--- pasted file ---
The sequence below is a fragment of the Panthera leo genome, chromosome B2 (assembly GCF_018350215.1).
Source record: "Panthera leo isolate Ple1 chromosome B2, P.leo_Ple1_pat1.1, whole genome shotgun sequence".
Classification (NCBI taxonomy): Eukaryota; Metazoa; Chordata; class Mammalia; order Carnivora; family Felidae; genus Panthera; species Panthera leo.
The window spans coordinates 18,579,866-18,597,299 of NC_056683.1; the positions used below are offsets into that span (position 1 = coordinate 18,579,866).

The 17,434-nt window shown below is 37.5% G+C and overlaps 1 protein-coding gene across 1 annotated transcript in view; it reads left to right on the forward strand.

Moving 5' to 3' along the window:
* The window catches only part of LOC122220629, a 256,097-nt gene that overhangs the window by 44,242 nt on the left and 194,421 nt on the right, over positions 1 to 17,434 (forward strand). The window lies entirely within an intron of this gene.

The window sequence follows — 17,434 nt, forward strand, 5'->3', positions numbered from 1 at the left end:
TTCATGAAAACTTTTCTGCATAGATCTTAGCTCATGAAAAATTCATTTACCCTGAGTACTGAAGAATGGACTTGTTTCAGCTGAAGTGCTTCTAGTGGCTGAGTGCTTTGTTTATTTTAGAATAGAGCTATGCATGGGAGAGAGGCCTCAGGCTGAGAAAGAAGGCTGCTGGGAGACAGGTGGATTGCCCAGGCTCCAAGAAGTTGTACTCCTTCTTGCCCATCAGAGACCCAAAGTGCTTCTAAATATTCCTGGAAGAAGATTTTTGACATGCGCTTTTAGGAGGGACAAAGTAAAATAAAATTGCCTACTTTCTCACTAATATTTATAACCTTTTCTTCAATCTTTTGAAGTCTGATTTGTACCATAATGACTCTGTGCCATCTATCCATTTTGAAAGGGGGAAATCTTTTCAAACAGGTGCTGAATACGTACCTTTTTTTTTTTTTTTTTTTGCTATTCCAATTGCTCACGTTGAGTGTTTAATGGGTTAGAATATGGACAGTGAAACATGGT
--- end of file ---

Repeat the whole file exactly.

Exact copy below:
The sequence below is a fragment of the Panthera leo genome, chromosome B2 (assembly GCF_018350215.1).
Source record: "Panthera leo isolate Ple1 chromosome B2, P.leo_Ple1_pat1.1, whole genome shotgun sequence".
Classification (NCBI taxonomy): Eukaryota; Metazoa; Chordata; class Mammalia; order Carnivora; family Felidae; genus Panthera; species Panthera leo.
The window spans coordinates 18,579,866-18,597,299 of NC_056683.1; the positions used below are offsets into that span (position 1 = coordinate 18,579,866).

The 17,434-nt window shown below is 37.5% G+C and overlaps 1 protein-coding gene across 1 annotated transcript in view; it reads left to right on the forward strand.

Moving 5' to 3' along the window:
* The window catches only part of LOC122220629, a 256,097-nt gene that overhangs the window by 44,242 nt on the left and 194,421 nt on the right, over positions 1 to 17,434 (forward strand). The window lies entirely within an intron of this gene.

The window sequence follows — 17,434 nt, forward strand, 5'->3', positions numbered from 1 at the left end:
TTCATGAAAACTTTTCTGCATAGATCTTAGCTCATGAAAAATTCATTTACCCTGAGTACTGAAGAATGGACTTGTTTCAGCTGAAGTGCTTCTAGTGGCTGAGTGCTTTGTTTATTTTAGAATAGAGCTATGCATGGGAGAGAGGCCTCAGGCTGAGAAAGAAGGCTGCTGGGAGACAGGTGGATTGCCCAGGCTCCAAGAAGTTGTACTCCTTCTTGCCCATCAGAGACCCAAAGTGCTTCTAAATATTCCTGGAAGAAGATTTTTGACATGCGCTTTTAGGAGGGACAAAGTAAAATAAAATTGCCTACTTTCTCACTAATATTTATAACCTTTTCTTCAATCTTTTGAAGTCTGATTTGTACCATAATGACTCTGTGCCATCTATCCATTTTGAAAGGGGGAAATCTTTTCAAACAGGTGCTGAATACGTACCTTTTTTTTTTTTTTTTTTTGCTATTCCAATTGCTCACGTTGAGTGTTTAATGGGTTAGAATATGGACAGTGAAACATGGT